The essence of religion is realism 

While it states that religion by itself is not enough, it also demonstrates that religion is necessary for a healthy society to function properly and that its rules are not arbitrary, but do in fact, keep a society, any society, from degeneration.

Below is an excerpt:

Those who hate the methods of civilization — religion, identity, aristocracy and culture among them — try to style religion as arbitrary. They wish to portray it as its own domain, which chooses its ideals for its own convenience, rather than what it is: another method of describing reality and regulating individual behavior correspondingly so that civilization can thrive. Through culture, we study success in social and family matters; through aristocracy, success in war, diplomacy and leadership; through identity, principle and purpose. Through religion we discover success in discipline of our souls, but the subject of that study is reality itself.

dinsdag 25 augustus 2015

The Last Of The Vacation Pictures

 Maria Laach Abbey, situated at the lake which appeared as a result of a volcano eruption:

The church building dates back to the 11th century.

It's a fine example of Romanesque architecture:

Close-ups of the lake:

The Laacher See is 51 m deep.

The abbey is very touristic and has several stores where you can buy books, a variety of natural (biological) products, pot plants and also different sorts of wine and liquor produced by the monks.

zondag 23 augustus 2015


Actually it's nearly over, but for the last 3 or 4 days we've had some great weather which prevented me from spending much time behind computer. Plus, we've got a new family member:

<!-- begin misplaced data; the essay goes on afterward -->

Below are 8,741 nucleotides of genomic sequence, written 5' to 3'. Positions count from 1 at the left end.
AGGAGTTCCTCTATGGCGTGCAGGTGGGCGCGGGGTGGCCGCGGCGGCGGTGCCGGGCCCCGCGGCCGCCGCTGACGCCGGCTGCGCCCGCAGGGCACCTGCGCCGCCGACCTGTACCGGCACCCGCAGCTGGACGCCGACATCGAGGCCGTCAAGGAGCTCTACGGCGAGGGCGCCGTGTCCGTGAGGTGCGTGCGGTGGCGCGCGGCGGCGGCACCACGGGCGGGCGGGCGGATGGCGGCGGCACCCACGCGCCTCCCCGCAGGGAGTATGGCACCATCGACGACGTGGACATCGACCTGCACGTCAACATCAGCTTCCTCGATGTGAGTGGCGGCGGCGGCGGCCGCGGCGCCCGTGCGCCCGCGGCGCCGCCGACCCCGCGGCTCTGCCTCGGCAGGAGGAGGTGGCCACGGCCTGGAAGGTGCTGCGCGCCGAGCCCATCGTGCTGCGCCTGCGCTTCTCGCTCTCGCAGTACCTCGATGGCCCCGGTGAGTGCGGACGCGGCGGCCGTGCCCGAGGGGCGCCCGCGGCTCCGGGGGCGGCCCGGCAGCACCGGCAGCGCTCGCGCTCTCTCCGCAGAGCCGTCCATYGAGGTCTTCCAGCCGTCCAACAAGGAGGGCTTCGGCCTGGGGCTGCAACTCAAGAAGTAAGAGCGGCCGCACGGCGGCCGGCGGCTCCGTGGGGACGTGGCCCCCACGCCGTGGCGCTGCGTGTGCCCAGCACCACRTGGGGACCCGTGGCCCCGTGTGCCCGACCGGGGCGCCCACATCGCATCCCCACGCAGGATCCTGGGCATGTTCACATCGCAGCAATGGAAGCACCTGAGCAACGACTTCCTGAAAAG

Allow me to introduce, Finrod Felagund:)

We call him Finn, though. Here is he together with his new brother:

He isn't as refined and aristocratic but we still like him:)

Friday evening we spent by the seaside:

The water wasn't cold a bit, but we didn't go swimming, not this time. Sun, water and wind, what can be more beautiful?

The last one is for the more technically minded among you. My husband appears to really like it by some reason. I agree it is impressive:

Have a blessed Sunday, all of you!

woensdag 19 augustus 2015

Divorce is Dumb

Here is an interesting article on the history of divorce in England and the USA which throws light on some individuals behind the radical feminism of the 1960s and the role entertainment industry, especially Hollywood, played in it:

Americans began to absorb the immorality spewed forth by the entertainment industry. The next generation of young baby boomers was especially influenced by this new view of adults and their actions. Many young Christian people became suspicious of their parents, in particular their father, and contemptuous of their lifestyle. This was especially true for the young women. They began to wonder why any woman would risk marrying, and having a family, when the potential for abuse was so high.

Read the rest of the article over here. (H/t to Home Living)

As I have pointed out numerous times, it´s impossible to underestimate the role MSM have played in promoting the current decadence. That´s why one of this blog´s objectives is to provide movie and book reviews and promote quality entertainment.